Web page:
How strict is gardening leave?

How strict is gardening leave?

Getting paid for doing nothing at all may sound like just what the doctor ordered. However, that’s not the case with many executives who have been subjected to enforced gardening leave. Despite the ability to spend days golfing, at the gym and, well, gardening – the zero-meaningful-work restrictions leave many feeling suffocated.

But how constraining, exactly, is gardening leave? 

What is gardening leave?

Gardening leaves originated from a similar practice employed by the British military, where officers were sent home under strict conditions.This was mainly mandated to offending officers, primarily as a form of suspension that kept them from causing aggravation. With nothing else to do, the assumption was that soldiers on gardening leave could only sit in their garden and wait for the next paycheck.

The same is true for the modern civil definition. However, for businesses, it may be voluntary, required as a result of due legal processes, or a standard post-termination or resignation practice. In any case, it serves as a protectionist policy that secures the confidentiality of the organisation’s information and keeps problematic employees from damaging the company or sabotaging the workplace.

However, gardening leave is not always imposed on amicable terms. Businesses may sometimes require their employees to go on leave in light of serious misconduct or damaging behaviour at work. It may also be the case when a key employee resigns or is terminated, their contract might require them to stay put for a certain period and with pay, all to prevent them from sharing confidential company information with rival companies while safeguards are being put in place.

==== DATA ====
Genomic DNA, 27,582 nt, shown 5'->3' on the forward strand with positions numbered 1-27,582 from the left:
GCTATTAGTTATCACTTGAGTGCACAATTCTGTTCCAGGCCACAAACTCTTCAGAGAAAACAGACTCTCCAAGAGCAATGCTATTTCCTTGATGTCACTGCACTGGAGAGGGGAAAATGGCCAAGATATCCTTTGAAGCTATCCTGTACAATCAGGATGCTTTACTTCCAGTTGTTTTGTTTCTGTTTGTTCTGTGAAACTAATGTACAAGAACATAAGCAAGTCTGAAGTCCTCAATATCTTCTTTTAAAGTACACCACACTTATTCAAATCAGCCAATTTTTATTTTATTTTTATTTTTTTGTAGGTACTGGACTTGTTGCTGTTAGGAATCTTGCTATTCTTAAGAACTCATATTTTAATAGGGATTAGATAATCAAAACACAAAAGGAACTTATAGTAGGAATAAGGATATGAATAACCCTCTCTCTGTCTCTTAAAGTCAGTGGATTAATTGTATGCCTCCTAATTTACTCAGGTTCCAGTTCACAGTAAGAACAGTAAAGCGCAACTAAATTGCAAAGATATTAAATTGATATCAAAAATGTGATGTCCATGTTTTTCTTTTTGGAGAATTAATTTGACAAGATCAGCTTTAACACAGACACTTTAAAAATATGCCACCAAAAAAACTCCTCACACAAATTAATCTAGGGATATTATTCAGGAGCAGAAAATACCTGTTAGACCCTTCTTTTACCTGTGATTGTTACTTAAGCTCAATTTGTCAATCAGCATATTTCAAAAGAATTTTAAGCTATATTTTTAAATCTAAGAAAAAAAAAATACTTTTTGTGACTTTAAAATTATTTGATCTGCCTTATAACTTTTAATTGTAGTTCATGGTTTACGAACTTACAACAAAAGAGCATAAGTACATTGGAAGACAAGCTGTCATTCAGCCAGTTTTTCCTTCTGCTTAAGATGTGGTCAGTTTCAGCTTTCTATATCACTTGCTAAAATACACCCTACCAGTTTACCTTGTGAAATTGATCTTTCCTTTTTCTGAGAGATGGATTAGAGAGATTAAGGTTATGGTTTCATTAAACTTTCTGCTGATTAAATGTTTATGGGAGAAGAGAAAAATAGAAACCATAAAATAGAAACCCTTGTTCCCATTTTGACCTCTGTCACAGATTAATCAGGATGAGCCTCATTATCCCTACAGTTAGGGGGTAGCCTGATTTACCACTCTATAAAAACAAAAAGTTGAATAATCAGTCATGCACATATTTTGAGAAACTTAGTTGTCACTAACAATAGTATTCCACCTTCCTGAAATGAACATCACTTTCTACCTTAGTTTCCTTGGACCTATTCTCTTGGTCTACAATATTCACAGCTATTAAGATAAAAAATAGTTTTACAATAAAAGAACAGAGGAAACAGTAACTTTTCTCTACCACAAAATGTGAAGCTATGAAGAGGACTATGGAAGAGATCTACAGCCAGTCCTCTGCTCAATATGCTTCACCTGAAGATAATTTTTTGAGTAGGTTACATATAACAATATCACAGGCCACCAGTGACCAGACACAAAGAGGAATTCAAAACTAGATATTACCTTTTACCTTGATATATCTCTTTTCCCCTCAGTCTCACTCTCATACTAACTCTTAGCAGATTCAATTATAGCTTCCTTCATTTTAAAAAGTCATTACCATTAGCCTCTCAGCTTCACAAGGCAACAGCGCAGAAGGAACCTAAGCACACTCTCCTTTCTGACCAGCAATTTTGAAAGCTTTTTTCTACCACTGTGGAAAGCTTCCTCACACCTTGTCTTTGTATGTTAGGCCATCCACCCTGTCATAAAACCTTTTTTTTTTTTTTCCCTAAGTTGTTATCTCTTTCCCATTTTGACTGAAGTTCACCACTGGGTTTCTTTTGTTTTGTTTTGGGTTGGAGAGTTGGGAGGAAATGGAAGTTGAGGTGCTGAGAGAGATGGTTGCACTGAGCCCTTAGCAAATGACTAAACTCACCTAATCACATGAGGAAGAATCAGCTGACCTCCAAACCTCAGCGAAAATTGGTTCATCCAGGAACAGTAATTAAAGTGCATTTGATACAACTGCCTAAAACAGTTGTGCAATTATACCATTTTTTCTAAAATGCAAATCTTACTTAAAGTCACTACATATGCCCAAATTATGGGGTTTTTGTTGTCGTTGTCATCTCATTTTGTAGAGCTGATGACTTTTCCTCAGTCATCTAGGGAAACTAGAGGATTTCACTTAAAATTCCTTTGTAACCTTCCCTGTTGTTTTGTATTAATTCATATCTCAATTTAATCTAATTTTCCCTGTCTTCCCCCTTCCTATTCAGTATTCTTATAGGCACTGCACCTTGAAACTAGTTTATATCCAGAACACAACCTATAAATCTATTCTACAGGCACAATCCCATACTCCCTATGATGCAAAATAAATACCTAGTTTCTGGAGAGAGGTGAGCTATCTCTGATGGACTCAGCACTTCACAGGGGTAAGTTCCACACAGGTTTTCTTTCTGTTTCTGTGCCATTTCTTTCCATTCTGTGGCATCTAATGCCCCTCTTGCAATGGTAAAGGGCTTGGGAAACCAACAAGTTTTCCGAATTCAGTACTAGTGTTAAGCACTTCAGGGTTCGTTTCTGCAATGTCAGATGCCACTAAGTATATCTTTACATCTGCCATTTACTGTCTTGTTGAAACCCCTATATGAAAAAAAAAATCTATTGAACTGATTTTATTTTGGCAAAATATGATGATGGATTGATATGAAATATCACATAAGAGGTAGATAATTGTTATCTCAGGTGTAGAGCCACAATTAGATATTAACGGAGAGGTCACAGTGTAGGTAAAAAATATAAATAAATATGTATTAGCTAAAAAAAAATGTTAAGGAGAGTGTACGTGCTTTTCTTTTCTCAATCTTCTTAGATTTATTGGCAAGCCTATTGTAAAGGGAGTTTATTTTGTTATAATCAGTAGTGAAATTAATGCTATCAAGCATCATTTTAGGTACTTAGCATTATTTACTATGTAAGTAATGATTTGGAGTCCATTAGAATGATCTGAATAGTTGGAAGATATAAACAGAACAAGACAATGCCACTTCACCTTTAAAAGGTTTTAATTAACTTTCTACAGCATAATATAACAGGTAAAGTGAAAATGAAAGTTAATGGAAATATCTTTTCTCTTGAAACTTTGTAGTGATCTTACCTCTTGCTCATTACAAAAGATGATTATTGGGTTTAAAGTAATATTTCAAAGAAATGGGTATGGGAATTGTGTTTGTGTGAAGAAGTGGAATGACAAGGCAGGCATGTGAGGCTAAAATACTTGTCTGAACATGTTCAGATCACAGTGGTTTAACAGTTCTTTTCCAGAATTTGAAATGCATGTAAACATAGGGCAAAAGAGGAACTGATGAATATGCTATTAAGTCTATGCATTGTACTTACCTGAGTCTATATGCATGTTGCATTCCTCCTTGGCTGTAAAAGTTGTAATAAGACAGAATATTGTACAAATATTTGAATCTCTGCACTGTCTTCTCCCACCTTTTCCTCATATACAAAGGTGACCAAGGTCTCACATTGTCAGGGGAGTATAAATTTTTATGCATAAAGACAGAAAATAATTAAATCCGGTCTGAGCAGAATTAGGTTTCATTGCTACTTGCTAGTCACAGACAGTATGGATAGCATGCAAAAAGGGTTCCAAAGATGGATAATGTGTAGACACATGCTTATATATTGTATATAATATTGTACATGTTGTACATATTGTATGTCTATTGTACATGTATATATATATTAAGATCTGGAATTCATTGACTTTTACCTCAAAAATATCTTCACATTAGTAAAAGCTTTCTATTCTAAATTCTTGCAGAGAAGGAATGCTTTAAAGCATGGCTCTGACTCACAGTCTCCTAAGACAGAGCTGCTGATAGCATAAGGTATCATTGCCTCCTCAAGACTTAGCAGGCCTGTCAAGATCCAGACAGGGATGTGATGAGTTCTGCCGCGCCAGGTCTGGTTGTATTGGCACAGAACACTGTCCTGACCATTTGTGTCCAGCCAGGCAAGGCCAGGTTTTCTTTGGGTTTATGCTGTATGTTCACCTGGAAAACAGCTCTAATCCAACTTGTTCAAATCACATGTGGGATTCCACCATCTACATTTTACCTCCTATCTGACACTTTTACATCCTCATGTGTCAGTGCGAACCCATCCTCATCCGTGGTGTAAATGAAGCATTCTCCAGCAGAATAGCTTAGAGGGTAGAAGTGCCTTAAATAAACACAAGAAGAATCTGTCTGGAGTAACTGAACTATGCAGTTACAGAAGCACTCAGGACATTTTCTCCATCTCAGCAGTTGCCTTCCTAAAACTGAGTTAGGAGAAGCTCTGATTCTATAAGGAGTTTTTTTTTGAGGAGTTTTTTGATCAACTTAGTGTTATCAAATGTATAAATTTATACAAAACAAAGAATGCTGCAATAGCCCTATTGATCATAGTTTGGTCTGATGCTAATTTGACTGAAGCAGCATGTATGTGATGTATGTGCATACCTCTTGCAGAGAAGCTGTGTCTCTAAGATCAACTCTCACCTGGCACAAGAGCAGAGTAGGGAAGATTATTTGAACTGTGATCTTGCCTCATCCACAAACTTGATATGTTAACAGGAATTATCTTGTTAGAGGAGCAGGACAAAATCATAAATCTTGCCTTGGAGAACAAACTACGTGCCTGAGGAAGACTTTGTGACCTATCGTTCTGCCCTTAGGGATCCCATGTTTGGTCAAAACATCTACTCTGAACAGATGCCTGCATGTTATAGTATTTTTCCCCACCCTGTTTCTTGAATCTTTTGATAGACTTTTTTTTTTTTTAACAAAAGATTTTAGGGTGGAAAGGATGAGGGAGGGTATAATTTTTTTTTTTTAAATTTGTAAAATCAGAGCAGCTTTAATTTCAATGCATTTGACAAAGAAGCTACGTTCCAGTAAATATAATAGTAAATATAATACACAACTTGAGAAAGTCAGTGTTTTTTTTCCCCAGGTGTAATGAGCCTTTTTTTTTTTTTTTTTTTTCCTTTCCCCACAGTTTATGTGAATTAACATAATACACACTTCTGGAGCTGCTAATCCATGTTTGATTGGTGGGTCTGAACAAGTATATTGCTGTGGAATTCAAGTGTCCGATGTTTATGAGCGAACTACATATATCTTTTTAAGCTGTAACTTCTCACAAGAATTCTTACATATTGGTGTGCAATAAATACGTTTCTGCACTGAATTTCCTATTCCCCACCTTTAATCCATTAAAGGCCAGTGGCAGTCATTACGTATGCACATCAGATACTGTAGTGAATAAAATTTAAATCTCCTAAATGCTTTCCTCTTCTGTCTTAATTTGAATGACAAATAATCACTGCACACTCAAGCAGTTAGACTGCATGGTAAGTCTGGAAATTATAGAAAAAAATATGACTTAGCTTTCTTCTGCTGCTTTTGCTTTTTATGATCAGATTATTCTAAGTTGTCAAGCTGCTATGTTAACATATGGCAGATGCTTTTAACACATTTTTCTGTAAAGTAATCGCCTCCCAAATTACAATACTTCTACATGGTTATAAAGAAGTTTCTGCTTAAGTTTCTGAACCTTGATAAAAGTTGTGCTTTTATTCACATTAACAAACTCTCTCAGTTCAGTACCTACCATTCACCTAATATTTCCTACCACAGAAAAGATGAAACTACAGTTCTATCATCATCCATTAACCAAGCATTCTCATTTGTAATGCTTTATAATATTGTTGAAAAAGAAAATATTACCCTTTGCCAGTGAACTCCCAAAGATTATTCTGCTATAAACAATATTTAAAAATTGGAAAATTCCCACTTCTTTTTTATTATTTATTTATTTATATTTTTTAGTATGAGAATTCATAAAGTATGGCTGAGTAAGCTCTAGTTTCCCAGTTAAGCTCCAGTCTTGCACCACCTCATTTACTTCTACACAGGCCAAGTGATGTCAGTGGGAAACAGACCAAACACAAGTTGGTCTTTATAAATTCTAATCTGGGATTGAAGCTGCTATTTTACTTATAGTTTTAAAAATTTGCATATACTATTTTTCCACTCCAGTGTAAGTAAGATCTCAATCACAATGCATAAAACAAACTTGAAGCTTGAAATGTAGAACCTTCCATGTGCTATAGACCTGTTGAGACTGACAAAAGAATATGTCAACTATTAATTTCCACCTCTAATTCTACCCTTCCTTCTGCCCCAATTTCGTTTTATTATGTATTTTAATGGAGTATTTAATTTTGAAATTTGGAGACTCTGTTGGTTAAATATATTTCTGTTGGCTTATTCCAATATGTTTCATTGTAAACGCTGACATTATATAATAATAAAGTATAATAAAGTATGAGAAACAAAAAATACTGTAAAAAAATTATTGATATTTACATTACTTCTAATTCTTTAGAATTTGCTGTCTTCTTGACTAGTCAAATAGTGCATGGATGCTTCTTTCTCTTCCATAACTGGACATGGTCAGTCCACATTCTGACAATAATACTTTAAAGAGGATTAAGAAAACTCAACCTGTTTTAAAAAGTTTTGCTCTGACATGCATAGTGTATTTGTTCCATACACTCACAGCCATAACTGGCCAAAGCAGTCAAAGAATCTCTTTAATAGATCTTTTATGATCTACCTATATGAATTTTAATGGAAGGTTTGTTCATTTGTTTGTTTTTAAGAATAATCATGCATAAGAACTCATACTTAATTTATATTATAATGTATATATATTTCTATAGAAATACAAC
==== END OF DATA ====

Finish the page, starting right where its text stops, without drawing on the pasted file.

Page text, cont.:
Just how strict is gardening leave?

Depending on the territory (the UK tends to be stricter than the US on this), numerous restrictions are imposed on employees on gardening leave, the violations of which may lead to litigation that often ends in favour of the employer. Below are some common restrictions:

  • Employees are not allowed to work. They may not take up employment in any other company, even if it’s not a competitor to their current employer.
  • Employees are not allowed to start a business. This aims to keep the employee from using proprietary information to start their own business and gain the upper hand over the company.
  • Employees are not allowed to communicate with rival businesses. By doing so, the company ensures that the employee on gardening leave does not engage in any illicit exchange with their competitors or surreptitiously violate the employment ban.
  • Employees may not communicate with certain colleagues and former clients. This restriction ensures the protection of the company’s confidential information and prevents sabotage by suspended employees.
  • Employees are not allowed access to confidential information. This practically locks them away from any classified document, preventing mishandling or malicious activity that may damage the company. 

About Sam P

EnterpriseZone Staff Writer

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